“Public, Hybrid” Panel on the Middle East
As our first public hybrid-format event of the semester, Webster’s International Relations Department and the emerging Middle East and North Africa (MENA) Center for Peace and Development collaborated for an event that brought together a panel of experts to discuss the recent establishment of formal diplomatic relations between the United Arab Emirates (UAE) and Israel agreement. The panelists shed light on the historical background of the agreement, its implications for the Middle East region and its ramifications for global politics.
As the university’s first public event since the pandemic, the panel was hosted by Webster Geneva Campus’s Deputy Director of the IR Department, Dr. Jubin Goodarzi. “The UAE-Israel Agreement: A Game Changer in the Middle East and Beyond?” welcomed guest panelists and audience members in a hybrid format, where half of the panelists as well as half the audience were present In the conference hall, while the others joined remotely through a live feed on Zoom.
The four guest panelists discussed various aspects of contemporary Middle East diplomacy that set the stage for this important political development:
Dr. Warner, an independent scholar and expert on US politics, shared insights about the U.S. perspective, first through the lens of the Trump campaign, adding that the timing of this announcement would clearly be leveraged as a ‘win’ for re-election by the self-proclaimed dealmaker, who has yet to resolve other issues notably North Korea and the withdrawal of US troops from Afghanistan — both of which were campaign promises in his first election run. Yet given that Trump will mostly talk “Law and Order” and focus on domestic issues, foreign policy will not likely be a major issue in most voters’ minds.
Professor Schayegh who is with the Graduate Institute and a specialist on Israel, stated that since there is a clear “lack of a hegemon in the Middle East today,” one should not assume that the U.S. maneuvered and brokered this agreement through its power and influence. Rather, several of the Arab states in the Persian Gulf region, most notably the UAE and Saudi Arabia, have been cultivating ties and establishing avenues of cooperation with Israel for a number of years now, especially in the realm of security and intelligence matters. The perceived threat emanating from Iran, and instability and conflicts in the region (Yemen, Syria, Iraq) provided major impetus for the two sides to reach this agreement. The accord with the UAE boosts Netanyahu’s position. However, Schayegh sees Netanyahu in a struggle for his political survival, given the pending criminal trial against him and ongoing pandemic challenges. This does not change his prevailing long-term stance that a Palestinian state has never been on the cards.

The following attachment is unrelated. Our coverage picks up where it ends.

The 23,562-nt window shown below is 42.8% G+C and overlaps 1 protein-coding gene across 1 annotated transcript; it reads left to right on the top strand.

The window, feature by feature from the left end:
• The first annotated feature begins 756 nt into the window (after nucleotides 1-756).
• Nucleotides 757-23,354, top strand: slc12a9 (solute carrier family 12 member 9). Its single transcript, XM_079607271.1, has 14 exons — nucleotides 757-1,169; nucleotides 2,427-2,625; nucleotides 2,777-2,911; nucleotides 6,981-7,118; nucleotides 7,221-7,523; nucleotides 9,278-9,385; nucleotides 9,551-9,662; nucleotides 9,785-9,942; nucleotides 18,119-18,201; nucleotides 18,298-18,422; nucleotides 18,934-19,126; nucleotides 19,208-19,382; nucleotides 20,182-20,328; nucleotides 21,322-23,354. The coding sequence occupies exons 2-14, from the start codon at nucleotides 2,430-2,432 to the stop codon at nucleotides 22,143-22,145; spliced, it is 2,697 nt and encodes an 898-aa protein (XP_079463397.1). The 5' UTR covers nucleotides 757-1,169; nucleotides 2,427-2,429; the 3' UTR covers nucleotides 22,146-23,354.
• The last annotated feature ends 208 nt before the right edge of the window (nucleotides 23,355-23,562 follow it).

Dr. Shakerian of the International Committee of the Red Cross introduced parallels from history in which small states managed to gain power through economic influence such as the Portuguese and the Dutch in the 16th and 17th centuries for example. “The UAE used its energy wealth to secure its power; now it seeks to use that power to try and secure its wealth.” He provided examples of how the UAE has kept politically distant from the Palestinian issue and instead focused on establishing a sphere of influence in the Gulf of Aden, the Horn of Africa, the Sudan and even Libya in order to secure its commercial and security interests in the region.
Dr. Jean-Marc Rickli, an expert on the UAE and other Gulf Arab states from the Geneva Center for Security Policy, asserted that with numerous exchanges and growing cooperation between Israel and the UAE since the beginning of the 21st century, the establishment of formal bilateral relations was not a surprise development to those watching closely. “It is likely that we’ll see more economic development between the parties”, he explained. “They had previously set a security deal already, to share issues related to the Qatar crisis, and the coronavirus brought a sense of urgency and timeliness to advance their collaboration both on security and economic fronts.”
This event was made possible through collaboration with the organizing partners of the MENA Center for Peace and Development, most notably Dr. Maryvelma O’Neil, Mr. Rene Schegg, Dr. Francis Piccand and Dr. Vicken Cheterian. The MENA Center seeks to broaden the intellectual and academic horizons at Webster Geneva Campus by hosting events in partnership with key constituents of the International Relations Department and the broader campus community.
Webster thanks our guest speakers and participants for an engaging and illuminating evening. In 2019-2020 Academic Year, Webster Geneva Campus hosted over 50 public events, and we will continue to refine our model, given the coronavirus restrictions, to ensure that we continue the tradition of bringing together members of the broader international community and our own professors, students and alumni, on topics that are the driving issues of our time. Stay tuned to the events section of geneva.webster.edu for further announcements.